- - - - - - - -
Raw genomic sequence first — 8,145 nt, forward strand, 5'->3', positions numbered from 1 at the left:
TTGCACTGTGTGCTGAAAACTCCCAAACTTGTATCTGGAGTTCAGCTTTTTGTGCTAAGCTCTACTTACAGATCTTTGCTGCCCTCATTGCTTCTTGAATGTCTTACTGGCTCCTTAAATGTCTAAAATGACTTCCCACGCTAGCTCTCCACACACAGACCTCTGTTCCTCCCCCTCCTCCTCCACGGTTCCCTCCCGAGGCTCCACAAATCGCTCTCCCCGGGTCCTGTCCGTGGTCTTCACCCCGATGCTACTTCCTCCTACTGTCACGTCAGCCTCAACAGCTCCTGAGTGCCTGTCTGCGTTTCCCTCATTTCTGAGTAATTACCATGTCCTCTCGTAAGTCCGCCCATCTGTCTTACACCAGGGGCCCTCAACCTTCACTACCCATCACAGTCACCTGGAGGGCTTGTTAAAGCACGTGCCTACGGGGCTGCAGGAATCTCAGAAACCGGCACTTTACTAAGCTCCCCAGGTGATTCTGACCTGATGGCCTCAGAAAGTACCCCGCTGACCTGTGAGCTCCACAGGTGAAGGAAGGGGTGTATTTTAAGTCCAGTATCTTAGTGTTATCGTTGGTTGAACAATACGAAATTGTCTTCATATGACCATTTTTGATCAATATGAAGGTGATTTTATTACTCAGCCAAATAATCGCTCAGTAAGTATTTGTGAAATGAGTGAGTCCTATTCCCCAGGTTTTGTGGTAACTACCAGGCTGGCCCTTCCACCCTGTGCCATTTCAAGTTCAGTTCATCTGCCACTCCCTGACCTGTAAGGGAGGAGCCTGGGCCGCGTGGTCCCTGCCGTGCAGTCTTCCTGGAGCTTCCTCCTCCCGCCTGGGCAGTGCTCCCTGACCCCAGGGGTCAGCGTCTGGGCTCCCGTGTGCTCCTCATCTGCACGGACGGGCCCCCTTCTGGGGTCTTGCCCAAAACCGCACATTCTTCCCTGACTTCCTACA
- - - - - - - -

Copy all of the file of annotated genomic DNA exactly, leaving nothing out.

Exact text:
Raw genomic sequence first — 8,145 nt, forward strand, 5'->3', positions numbered from 1 at the left:
TTGCACTGTGTGCTGAAAACTCCCAAACTTGTATCTGGAGTTCAGCTTTTTGTGCTAAGCTCTACTTACAGATCTTTGCTGCCCTCATTGCTTCTTGAATGTCTTACTGGCTCCTTAAATGTCTAAAATGACTTCCCACGCTAGCTCTCCACACACAGACCTCTGTTCCTCCCCCTCCTCCTCCACGGTTCCCTCCCGAGGCTCCACAAATCGCTCTCCCCGGGTCCTGTCCGTGGTCTTCACCCCGATGCTACTTCCTCCTACTGTCACGTCAGCCTCAACAGCTCCTGAGTGCCTGTCTGCGTTTCCCTCATTTCTGAGTAATTACCATGTCCTCTCGTAAGTCCGCCCATCTGTCTTACACCAGGGGCCCTCAACCTTCACTACCCATCACAGTCACCTGGAGGGCTTGTTAAAGCACGTGCCTACGGGGCTGCAGGAATCTCAGAAACCGGCACTTTACTAAGCTCCCCAGGTGATTCTGACCTGATGGCCTCAGAAAGTACCCCGCTGACCTGTGAGCTCCACAGGTGAAGGAAGGGGTGTATTTTAAGTCCAGTATCTTAGTGTTATCGTTGGTTGAACAATACGAAATTGTCTTCATATGACCATTTTTGATCAATATGAAGGTGATTTTATTACTCAGCCAAATAATCGCTCAGTAAGTATTTGTGAAATGAGTGAGTCCTATTCCCCAGGTTTTGTGGTAACTACCAGGCTGGCCCTTCCACCCTGTGCCATTTCAAGTTCAGTTCATCTGCCACTCCCTGACCTGTAAGGGAGGAGCCTGGGCCGCGTGGTCCCTGCCGTGCAGTCTTCCTGGAGCTTCCTCCTCCCGCCTGGGCAGTGCTCCCTGACCCCAGGGGTCAGCGTCTGGGCTCCCGTGTGCTCCTCATCTGCACGGACGGGCCCCCTTCTGGGGTCTTGCCCAAAACCGCACATTCTTCCCTGACTTCCTACA